Reward in Full


Where the motive is the honor of God and not personal recognition or gain, we store up something that can neither be destroyed nor stolen, something far more weighty than notoriety, wealth, or praise.

“The most important thing to be said about awards,” an anonymous voice once uttered, “is that Mozart never got one.” The statement draws into sharp distinction the often-troublesome quality about recognition: sometimes the most deserving candidates for praise are overlooked. (And the victim we notice most often is usually ourselves!)

By the age of six, Wolfgang Amadeus Mozart was an accomplished performer and a promising composer.  In his lifetime he was commissioned to compose an opera, made a member of an honorary knightly order by the Pope, and was given membership by the Accademia Filarmonica despite their policy requiring candidates to be 20 years old. But he was not rewarded with the pomp and circumstance we might imagine for someone of his rare giftedness. He was not given a lifetime achievement award or presented with anything remotely comparable to a Grammy. Close to destitute at the time of his death, Mozart was given a third-class funeral.

Throughout the gospels Jesus can be heard reminding disciples, crowds, and Pharisees that the most important thing to remember about the things we do is that there is almost always a motive for recognition behind it. “When you give to the needy,” he told them, “do not announce it with trumpets, as the hypocrites do in the synagogues and on the streets.”(1) Significantly, he makes the same comment regarding prayer, and also about fasting.

In each example Jesus offers, he doesn’t tell us that the human hope for recognition is wrong. On the contrary, he explains that within our hope, we can seek to be honored by humanity or seek something more lasting. Regarding those who make certain their actions are known and admired by the right people, Jesus explains that they have essentially received their reward in full. But if when giving to the needy, being the bigger person, putting another before yourself, he notes, you “do not let your left hand know what your right hand is doing, so that your giving may be in secret, then your Father, who sees what is done in secret, will reward you.”(2) Where the motive is the honor of God and not personal recognition or gain, we store up something that can neither be destroyed nor stolen, something far more weighty than notoriety, wealth, or praise.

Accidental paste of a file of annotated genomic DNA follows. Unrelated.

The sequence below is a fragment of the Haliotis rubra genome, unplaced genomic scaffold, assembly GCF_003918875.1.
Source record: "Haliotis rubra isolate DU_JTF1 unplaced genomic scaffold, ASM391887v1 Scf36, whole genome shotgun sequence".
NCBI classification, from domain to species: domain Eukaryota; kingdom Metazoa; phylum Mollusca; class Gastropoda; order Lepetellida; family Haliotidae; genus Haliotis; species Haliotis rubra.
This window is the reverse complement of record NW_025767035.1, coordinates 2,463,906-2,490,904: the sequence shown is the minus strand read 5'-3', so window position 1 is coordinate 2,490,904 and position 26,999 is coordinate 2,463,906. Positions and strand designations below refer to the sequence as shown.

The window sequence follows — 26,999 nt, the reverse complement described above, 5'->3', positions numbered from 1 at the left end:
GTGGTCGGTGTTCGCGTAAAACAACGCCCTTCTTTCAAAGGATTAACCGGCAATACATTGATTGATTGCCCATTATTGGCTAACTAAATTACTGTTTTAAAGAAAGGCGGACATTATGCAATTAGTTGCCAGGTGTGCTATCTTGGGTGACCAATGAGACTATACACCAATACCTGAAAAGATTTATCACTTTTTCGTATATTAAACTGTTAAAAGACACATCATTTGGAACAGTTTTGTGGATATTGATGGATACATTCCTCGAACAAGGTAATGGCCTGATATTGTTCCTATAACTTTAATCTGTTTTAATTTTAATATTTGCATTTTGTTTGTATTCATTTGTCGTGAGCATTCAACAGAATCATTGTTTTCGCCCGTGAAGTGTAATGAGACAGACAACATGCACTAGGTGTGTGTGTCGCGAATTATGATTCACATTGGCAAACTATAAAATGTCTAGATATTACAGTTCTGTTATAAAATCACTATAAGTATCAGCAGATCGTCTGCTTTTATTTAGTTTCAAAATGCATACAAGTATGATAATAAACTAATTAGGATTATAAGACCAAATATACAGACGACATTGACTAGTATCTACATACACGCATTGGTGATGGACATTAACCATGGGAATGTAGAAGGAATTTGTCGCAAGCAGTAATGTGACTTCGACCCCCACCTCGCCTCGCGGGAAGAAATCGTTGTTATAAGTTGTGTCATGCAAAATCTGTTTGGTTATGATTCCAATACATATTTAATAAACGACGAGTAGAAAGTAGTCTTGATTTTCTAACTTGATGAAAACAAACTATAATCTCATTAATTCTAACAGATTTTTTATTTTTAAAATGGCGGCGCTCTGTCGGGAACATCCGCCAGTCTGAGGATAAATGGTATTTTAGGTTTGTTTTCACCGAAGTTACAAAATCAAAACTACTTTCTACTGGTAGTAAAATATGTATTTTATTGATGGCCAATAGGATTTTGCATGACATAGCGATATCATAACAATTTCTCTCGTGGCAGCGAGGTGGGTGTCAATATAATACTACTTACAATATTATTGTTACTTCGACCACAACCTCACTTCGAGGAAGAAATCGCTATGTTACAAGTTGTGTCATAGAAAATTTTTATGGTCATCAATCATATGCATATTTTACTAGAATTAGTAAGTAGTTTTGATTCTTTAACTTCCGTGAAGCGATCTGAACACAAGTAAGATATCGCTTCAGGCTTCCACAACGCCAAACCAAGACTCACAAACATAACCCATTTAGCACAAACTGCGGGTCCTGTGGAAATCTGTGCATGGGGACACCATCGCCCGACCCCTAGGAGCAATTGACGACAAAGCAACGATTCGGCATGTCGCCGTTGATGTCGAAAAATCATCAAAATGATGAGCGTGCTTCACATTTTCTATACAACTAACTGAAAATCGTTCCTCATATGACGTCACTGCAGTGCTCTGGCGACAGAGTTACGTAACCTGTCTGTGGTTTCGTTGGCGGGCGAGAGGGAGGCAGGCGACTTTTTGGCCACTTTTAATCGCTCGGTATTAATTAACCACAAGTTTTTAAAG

And yet, as the thought of an award-less Mozart reminds us, labor unnoticed, hard work unappreciated, and fruit unseen are sometimes disturbing realities. The promising rewards of the wisdom of Jesus seem to promise an uncomfortably delayed response.

Here, the weariness that might come from not seeing the fruit of our laboring, the results of our fervent prayer, or our life’s greatest efforts is a reality we must wrestle with—and not alone. The prophet Isaiah once lamented, “I have labored to no purpose; I have spent my strength in vain and for nothing. Yet what is due me is in the LORD’s hand, and my reward is with my God.” Isaiah was further comforted by God’s response to this recognition of reward in the hands of a greater giver: “Yes, kings shall see and arise; princes, and they shall prostrate themselves; because of the LORD, who is faithful, the Holy One of Israel, who has chosen you.”(3)

In Isaiah’s efforts to serve God and people, though he struggled with a nation that did not honor him, he was reminded that God was the one delving out the better gifts. Though it seemed his efforts were in vain, there was yet a purpose, whether he would see it in the time and fashion he hoped for or not. Fruit would come; a different hope would unexpectedly surface; and God would be glorified in his decision to labor for heaven. So it is with those who choose to follow after lesser titles for the sake of a greater bestower. Thus as another laborer warns, “Watch out that you do not lose what you have worked for, but that you may be rewarded fully.”(4) Perhaps the most important thing to be said about awards is that we are looking to things unseen—great and unsearchable gifts from one who knows you better than any Grammy can attest.

Written by Jill Carattini

(1) Matthew 6:2.
(2) Matthew 6:2-4.
(3) Isaiah 49:4, 7.
(4) 2 John 1:8.



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